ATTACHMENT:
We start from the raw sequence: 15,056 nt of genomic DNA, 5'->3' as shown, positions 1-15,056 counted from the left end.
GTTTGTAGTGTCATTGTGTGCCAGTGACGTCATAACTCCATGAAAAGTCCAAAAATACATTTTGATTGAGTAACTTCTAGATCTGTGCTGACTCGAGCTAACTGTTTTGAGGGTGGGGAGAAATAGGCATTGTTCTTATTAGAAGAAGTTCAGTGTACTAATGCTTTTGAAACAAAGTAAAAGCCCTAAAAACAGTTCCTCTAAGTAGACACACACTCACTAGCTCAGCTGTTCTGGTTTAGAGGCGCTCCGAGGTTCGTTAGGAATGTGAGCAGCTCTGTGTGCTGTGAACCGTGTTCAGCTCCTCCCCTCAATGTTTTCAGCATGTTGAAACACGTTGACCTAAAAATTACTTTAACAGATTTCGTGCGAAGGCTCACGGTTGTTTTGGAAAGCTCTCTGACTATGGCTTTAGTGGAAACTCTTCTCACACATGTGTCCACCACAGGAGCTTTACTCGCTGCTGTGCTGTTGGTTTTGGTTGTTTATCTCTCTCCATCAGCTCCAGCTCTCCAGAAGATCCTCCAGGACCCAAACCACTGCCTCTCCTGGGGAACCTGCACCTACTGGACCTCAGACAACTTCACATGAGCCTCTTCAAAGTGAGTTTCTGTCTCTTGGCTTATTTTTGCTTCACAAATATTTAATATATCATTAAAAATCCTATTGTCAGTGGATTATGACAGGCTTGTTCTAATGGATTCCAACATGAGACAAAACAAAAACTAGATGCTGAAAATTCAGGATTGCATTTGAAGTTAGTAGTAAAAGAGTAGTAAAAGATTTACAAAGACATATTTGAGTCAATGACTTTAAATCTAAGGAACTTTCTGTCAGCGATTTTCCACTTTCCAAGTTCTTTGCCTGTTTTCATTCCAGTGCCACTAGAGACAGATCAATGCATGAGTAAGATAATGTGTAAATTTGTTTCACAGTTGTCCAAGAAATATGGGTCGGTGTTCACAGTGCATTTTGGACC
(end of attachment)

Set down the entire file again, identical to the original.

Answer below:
We start from the raw sequence: 15,056 nt of genomic DNA, 5'->3' as shown, positions 1-15,056 counted from the left end.
GTTTGTAGTGTCATTGTGTGCCAGTGACGTCATAACTCCATGAAAAGTCCAAAAATACATTTTGATTGAGTAACTTCTAGATCTGTGCTGACTCGAGCTAACTGTTTTGAGGGTGGGGAGAAATAGGCATTGTTCTTATTAGAAGAAGTTCAGTGTACTAATGCTTTTGAAACAAAGTAAAAGCCCTAAAAACAGTTCCTCTAAGTAGACACACACTCACTAGCTCAGCTGTTCTGGTTTAGAGGCGCTCCGAGGTTCGTTAGGAATGTGAGCAGCTCTGTGTGCTGTGAACCGTGTTCAGCTCCTCCCCTCAATGTTTTCAGCATGTTGAAACACGTTGACCTAAAAATTACTTTAACAGATTTCGTGCGAAGGCTCACGGTTGTTTTGGAAAGCTCTCTGACTATGGCTTTAGTGGAAACTCTTCTCACACATGTGTCCACCACAGGAGCTTTACTCGCTGCTGTGCTGTTGGTTTTGGTTGTTTATCTCTCTCCATCAGCTCCAGCTCTCCAGAAGATCCTCCAGGACCCAAACCACTGCCTCTCCTGGGGAACCTGCACCTACTGGACCTCAGACAACTTCACATGAGCCTCTTCAAAGTGAGTTTCTGTCTCTTGGCTTATTTTTGCTTCACAAATATTTAATATATCATTAAAAATCCTATTGTCAGTGGATTATGACAGGCTTGTTCTAATGGATTCCAACATGAGACAAAACAAAAACTAGATGCTGAAAATTCAGGATTGCATTTGAAGTTAGTAGTAAAAGAGTAGTAAAAGATTTACAAAGACATATTTGAGTCAATGACTTTAAATCTAAGGAACTTTCTGTCAGCGATTTTCCACTTTCCAAGTTCTTTGCCTGTTTTCATTCCAGTGCCACTAGAGACAGATCAATGCATGAGTAAGATAATGTGTAAATTTGTTTCACAGTTGTCCAAGAAATATGGGTCGGTGTTCACAGTGCATTTTGGACC